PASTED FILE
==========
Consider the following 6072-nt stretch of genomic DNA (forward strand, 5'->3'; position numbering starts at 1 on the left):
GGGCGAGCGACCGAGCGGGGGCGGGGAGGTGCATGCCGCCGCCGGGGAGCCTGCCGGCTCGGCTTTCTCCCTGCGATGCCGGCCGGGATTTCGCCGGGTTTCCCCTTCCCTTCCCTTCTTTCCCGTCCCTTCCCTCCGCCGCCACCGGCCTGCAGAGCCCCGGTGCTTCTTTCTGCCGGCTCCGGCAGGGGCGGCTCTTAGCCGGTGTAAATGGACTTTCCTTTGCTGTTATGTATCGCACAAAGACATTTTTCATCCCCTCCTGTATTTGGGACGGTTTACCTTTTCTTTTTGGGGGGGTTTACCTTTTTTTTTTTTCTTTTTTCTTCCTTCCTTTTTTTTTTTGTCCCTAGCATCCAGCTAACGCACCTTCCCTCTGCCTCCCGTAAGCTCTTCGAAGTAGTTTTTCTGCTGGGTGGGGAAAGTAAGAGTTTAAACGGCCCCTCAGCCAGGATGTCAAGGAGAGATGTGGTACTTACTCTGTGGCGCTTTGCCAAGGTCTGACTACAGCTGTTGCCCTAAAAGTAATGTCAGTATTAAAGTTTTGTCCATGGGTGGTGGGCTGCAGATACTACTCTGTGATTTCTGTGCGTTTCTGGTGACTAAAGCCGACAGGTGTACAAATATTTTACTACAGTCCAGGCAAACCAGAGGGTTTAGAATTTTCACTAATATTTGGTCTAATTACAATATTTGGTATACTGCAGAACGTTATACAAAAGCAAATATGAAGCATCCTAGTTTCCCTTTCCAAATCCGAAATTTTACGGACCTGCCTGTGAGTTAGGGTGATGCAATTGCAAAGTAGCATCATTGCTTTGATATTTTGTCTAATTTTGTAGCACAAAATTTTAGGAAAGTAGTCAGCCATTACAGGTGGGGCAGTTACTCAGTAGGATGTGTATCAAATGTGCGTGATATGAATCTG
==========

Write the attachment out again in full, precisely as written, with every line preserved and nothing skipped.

Consider the following 6072-nt stretch of genomic DNA (forward strand, 5'->3'; position numbering starts at 1 on the left):
GGGCGAGCGACCGAGCGGGGGCGGGGAGGTGCATGCCGCCGCCGGGGAGCCTGCCGGCTCGGCTTTCTCCCTGCGATGCCGGCCGGGATTTCGCCGGGTTTCCCCTTCCCTTCCCTTCTTTCCCGTCCCTTCCCTCCGCCGCCACCGGCCTGCAGAGCCCCGGTGCTTCTTTCTGCCGGCTCCGGCAGGGGCGGCTCTTAGCCGGTGTAAATGGACTTTCCTTTGCTGTTATGTATCGCACAAAGACATTTTTCATCCCCTCCTGTATTTGGGACGGTTTACCTTTTCTTTTTGGGGGGGTTTACCTTTTTTTTTTTTCTTTTTTCTTCCTTCCTTTTTTTTTTTGTCCCTAGCATCCAGCTAACGCACCTTCCCTCTGCCTCCCGTAAGCTCTTCGAAGTAGTTTTTCTGCTGGGTGGGGAAAGTAAGAGTTTAAACGGCCCCTCAGCCAGGATGTCAAGGAGAGATGTGGTACTTACTCTGTGGCGCTTTGCCAAGGTCTGACTACAGCTGTTGCCCTAAAAGTAATGTCAGTATTAAAGTTTTGTCCATGGGTGGTGGGCTGCAGATACTACTCTGTGATTTCTGTGCGTTTCTGGTGACTAAAGCCGACAGGTGTACAAATATTTTACTACAGTCCAGGCAAACCAGAGGGTTTAGAATTTTCACTAATATTTGGTCTAATTACAATATTTGGTATACTGCAGAACGTTATACAAAAGCAAATATGAAGCATCCTAGTTTCCCTTTCCAAATCCGAAATTTTACGGACCTGCCTGTGAGTTAGGGTGATGCAATTGCAAAGTAGCATCATTGCTTTGATATTTTGTCTAATTTTGTAGCACAAAATTTTAGGAAAGTAGTCAGCCATTACAGGTGGGGCAGTTACTCAGTAGGATGTGTATCAAATGTGCGTGATATGAATCTG